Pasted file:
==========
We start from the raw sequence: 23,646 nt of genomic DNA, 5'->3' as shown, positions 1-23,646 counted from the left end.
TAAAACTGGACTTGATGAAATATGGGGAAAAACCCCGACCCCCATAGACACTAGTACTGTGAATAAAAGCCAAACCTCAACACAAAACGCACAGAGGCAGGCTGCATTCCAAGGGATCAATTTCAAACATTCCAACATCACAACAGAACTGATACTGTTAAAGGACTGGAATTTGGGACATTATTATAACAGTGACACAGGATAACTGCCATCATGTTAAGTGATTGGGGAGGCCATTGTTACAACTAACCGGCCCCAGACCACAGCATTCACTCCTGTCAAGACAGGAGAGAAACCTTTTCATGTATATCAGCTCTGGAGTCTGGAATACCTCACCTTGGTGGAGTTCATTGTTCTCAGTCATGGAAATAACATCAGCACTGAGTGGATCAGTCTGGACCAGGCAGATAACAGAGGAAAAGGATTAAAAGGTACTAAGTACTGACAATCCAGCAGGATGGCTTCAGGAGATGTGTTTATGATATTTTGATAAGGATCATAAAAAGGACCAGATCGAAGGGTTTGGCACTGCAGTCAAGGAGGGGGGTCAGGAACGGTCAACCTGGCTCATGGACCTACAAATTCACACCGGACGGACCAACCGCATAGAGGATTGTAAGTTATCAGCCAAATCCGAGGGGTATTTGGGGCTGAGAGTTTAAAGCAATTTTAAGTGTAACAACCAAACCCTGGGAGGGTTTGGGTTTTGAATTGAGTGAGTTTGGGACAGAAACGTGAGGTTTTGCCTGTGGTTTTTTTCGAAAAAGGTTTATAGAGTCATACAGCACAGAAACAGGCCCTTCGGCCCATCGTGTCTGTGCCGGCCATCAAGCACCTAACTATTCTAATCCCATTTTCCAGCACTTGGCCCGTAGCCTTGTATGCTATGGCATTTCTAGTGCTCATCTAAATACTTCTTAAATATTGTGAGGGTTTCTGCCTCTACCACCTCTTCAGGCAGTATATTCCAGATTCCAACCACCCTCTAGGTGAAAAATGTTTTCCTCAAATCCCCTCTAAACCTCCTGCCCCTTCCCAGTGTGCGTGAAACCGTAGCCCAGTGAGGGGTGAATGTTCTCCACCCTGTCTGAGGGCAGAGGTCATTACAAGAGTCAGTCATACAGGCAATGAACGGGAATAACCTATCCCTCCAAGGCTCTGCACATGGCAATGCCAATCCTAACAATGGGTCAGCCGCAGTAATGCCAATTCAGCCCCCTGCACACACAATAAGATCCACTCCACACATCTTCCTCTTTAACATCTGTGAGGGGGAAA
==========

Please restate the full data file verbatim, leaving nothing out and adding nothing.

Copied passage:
We start from the raw sequence: 23,646 nt of genomic DNA, 5'->3' as shown, positions 1-23,646 counted from the left end.
TAAAACTGGACTTGATGAAATATGGGGAAAAACCCCGACCCCCATAGACACTAGTACTGTGAATAAAAGCCAAACCTCAACACAAAACGCACAGAGGCAGGCTGCATTCCAAGGGATCAATTTCAAACATTCCAACATCACAACAGAACTGATACTGTTAAAGGACTGGAATTTGGGACATTATTATAACAGTGACACAGGATAACTGCCATCATGTTAAGTGATTGGGGAGGCCATTGTTACAACTAACCGGCCCCAGACCACAGCATTCACTCCTGTCAAGACAGGAGAGAAACCTTTTCATGTATATCAGCTCTGGAGTCTGGAATACCTCACCTTGGTGGAGTTCATTGTTCTCAGTCATGGAAATAACATCAGCACTGAGTGGATCAGTCTGGACCAGGCAGATAACAGAGGAAAAGGATTAAAAGGTACTAAGTACTGACAATCCAGCAGGATGGCTTCAGGAGATGTGTTTATGATATTTTGATAAGGATCATAAAAAGGACCAGATCGAAGGGTTTGGCACTGCAGTCAAGGAGGGGGGTCAGGAACGGTCAACCTGGCTCATGGACCTACAAATTCACACCGGACGGACCAACCGCATAGAGGATTGTAAGTTATCAGCCAAATCCGAGGGGTATTTGGGGCTGAGAGTTTAAAGCAATTTTAAGTGTAACAACCAAACCCTGGGAGGGTTTGGGTTTTGAATTGAGTGAGTTTGGGACAGAAACGTGAGGTTTTGCCTGTGGTTTTTTTCGAAAAAGGTTTATAGAGTCATACAGCACAGAAACAGGCCCTTCGGCCCATCGTGTCTGTGCCGGCCATCAAGCACCTAACTATTCTAATCCCATTTTCCAGCACTTGGCCCGTAGCCTTGTATGCTATGGCATTTCTAGTGCTCATCTAAATACTTCTTAAATATTGTGAGGGTTTCTGCCTCTACCACCTCTTCAGGCAGTATATTCCAGATTCCAACCACCCTCTAGGTGAAAAATGTTTTCCTCAAATCCCCTCTAAACCTCCTGCCCCTTCCCAGTGTGCGTGAAACCGTAGCCCAGTGAGGGGTGAATGTTCTCCACCCTGTCTGAGGGCAGAGGTCATTACAAGAGTCAGTCATACAGGCAATGAACGGGAATAACCTATCCCTCCAAGGCTCTGCACATGGCAATGCCAATCCTAACAATGGGTCAGCCGCAGTAATGCCAATTCAGCCCCCTGCACACACAATAAGATCCACTCCACACATCTTCCTCTTTAACATCTGTGAGGGGGAAA